DoS/DDoS attacks are a nightmare to any server owner. The name DoS (Denial of Service) aptly summarizes this cyber attack aimed at web services which usually results in legitimate users being denied of server/network/resource by intelligent attackers. Here in this post, we get to analyze what goes on with a server which is under a DoS attack.
A D-DoS attack is when a huge number of people attack the same service at the same time (Distributed DOS). Such an attack is capable of bringing down even large organizations’ web services. D-DoS attacks are most often carried out by “bots” in a botnet. (Botnet is an army of infected computers and each computer in the pool is called a bot. These bots execute whatever they are told to do from a command and control ( C&C) center. This is controlled by the actual attacker.There are a gazillion types of DoS attacks attacking different layers/aspects of the service.
An analogy of a DoS attack:
Imagine a nice little famous fancy restaurant in town where hundreds of people come with their family and friends to have a nice meal. Let’s say there are 30 tables and 5 waiters in the restaurant. So, each waiter manages 6 tables. This is a busy day and all the tables are full. But the thing is, among the 30 tables, one table is occupied by some individuals who actually came just to annoy the restaurant owners and waiters. So, what they do is, they call upon a waiter to take the order, but ask him to wait a few minutes so they can decide on what to order, but they don’t order anything. Meanwhile, when the waiter offers to come after a few minutes, they say “no, please wait a few more minutes we will decide what to order in no time”. And this game goes on. Of course we don’t see this happen in real-life, but it is possible when you deal with a software. Why? Because the thinking of computers are limited to what exactly they’re directed to do. In this case, the waiters are “programmed” to serve the “clients” without any hesitation. So, what happens? Well, this waiter is stuck with this table and he cannot serve the actual legitimate users who are waiting on him. Now, that is denial of service.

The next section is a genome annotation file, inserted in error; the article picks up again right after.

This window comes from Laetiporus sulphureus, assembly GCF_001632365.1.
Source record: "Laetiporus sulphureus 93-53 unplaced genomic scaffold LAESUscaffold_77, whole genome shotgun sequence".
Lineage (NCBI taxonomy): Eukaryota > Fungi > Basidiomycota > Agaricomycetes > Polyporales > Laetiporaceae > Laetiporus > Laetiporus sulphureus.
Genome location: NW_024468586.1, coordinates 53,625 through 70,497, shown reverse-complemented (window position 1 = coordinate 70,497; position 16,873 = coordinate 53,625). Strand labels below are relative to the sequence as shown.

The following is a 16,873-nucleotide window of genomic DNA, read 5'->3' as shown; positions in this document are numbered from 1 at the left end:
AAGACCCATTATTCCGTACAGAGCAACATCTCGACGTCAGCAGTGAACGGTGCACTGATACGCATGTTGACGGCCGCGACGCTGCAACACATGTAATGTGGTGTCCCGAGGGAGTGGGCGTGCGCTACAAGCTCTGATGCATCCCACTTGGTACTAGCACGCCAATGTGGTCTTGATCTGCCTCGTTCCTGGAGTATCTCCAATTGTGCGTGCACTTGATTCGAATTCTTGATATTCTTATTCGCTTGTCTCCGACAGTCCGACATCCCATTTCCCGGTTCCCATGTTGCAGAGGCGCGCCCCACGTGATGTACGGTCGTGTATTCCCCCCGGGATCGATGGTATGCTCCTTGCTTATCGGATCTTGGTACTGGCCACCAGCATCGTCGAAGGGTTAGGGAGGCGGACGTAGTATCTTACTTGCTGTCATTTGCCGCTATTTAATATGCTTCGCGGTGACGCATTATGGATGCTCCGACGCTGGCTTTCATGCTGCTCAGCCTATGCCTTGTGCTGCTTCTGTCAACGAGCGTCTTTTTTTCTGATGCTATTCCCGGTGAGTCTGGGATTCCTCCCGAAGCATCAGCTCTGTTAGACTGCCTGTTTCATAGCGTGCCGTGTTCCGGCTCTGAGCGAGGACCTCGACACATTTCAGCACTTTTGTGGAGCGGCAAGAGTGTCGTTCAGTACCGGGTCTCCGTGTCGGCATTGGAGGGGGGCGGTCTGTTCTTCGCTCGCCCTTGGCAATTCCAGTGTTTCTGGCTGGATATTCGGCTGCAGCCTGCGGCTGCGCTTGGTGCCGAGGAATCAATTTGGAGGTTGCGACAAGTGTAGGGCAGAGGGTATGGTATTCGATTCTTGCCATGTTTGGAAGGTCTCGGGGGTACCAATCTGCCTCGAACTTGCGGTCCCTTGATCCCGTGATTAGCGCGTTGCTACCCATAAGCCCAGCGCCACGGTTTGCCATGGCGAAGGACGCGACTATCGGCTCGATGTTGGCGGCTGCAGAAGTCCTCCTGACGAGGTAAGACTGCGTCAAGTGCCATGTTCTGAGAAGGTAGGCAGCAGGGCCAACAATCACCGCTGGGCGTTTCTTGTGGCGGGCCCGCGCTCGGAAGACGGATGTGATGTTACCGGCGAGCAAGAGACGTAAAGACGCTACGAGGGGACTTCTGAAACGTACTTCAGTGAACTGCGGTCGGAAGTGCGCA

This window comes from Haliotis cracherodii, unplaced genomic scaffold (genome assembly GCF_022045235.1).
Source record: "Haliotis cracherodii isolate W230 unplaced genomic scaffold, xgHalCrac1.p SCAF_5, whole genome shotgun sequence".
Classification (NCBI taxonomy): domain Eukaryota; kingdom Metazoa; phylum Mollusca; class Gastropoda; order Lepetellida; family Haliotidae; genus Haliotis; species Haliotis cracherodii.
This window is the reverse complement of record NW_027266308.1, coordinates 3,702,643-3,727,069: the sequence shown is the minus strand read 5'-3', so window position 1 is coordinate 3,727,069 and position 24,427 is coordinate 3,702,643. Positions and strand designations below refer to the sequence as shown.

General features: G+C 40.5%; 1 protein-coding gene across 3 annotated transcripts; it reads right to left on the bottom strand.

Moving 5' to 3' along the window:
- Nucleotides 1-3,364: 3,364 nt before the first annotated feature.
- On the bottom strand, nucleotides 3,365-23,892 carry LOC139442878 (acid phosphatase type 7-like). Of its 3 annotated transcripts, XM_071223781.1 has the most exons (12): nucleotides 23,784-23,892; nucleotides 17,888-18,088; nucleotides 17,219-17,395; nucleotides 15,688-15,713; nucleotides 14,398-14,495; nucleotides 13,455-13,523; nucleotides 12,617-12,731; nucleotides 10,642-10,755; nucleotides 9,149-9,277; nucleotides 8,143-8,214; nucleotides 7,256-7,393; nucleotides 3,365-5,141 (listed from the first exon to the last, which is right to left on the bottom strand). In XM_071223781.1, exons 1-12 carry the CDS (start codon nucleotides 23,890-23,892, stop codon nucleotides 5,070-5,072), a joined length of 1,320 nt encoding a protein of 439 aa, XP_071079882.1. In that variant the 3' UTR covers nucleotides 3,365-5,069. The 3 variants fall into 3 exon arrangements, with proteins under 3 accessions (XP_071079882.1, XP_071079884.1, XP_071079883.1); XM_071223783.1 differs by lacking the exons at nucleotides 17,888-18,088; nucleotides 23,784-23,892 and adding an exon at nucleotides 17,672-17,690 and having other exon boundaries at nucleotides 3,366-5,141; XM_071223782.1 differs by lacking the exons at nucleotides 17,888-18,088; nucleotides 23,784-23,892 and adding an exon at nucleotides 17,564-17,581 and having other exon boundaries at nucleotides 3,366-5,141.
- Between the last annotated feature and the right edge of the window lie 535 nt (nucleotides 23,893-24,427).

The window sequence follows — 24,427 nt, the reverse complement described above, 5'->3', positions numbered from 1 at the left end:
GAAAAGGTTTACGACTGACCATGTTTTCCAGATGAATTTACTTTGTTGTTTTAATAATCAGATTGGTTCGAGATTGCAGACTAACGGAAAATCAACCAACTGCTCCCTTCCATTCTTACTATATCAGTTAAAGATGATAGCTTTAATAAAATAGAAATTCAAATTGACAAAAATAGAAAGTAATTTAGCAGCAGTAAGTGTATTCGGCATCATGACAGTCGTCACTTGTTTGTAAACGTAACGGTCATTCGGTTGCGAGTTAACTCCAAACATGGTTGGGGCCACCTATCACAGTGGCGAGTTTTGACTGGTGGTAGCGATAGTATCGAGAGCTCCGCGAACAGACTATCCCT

Analyzing a DoS attack
To analyze a DOS attack, we have to face a DOS attack. But, when we are actually facing a DOS attack, we will be trying to mitigate it, not analyze it. So, we will attack ourselves and see what’s going on inside the server during the attack.
Let’s attack ourselves
Victim machine: Intel Core i3 Processor, 6GB RAM.
Attacker: The same machine.
I have Apache 2.4 running on my local machine, and I will be trying to DoS my own machine and see if I can access a website hosted in my local machine itself.
As mentioned before, there are a dozen different types of DoS attacks. Here, we will be using the good old “Slowloris attack”. Slowloris is a Perl script used for DoS attacks against HTTP servers. Slowloris is old. 6 years old, to be exact. But that doesn’t mean slowloris won’t work anymore. It will work, unless and until you decide to do something about it.
Now, how does Slowloris work?
It works exactly like the example I have explained before. We have the web server waiting for connections from legitimate users. An attacker comes to the scene and makes partial connections to the server. This does not mean that the attacker would create incomplete TCP connections. He would indeed create valid TCP connections, but the HTTP requests will be incomplete. Why does it matter? It matters because intrusion detection systems that rely on signatures can do nothing about this attack.
This is how slowloris works:
1. We have the web server ready to receive connections
2. An attacker sends a partial http request to the server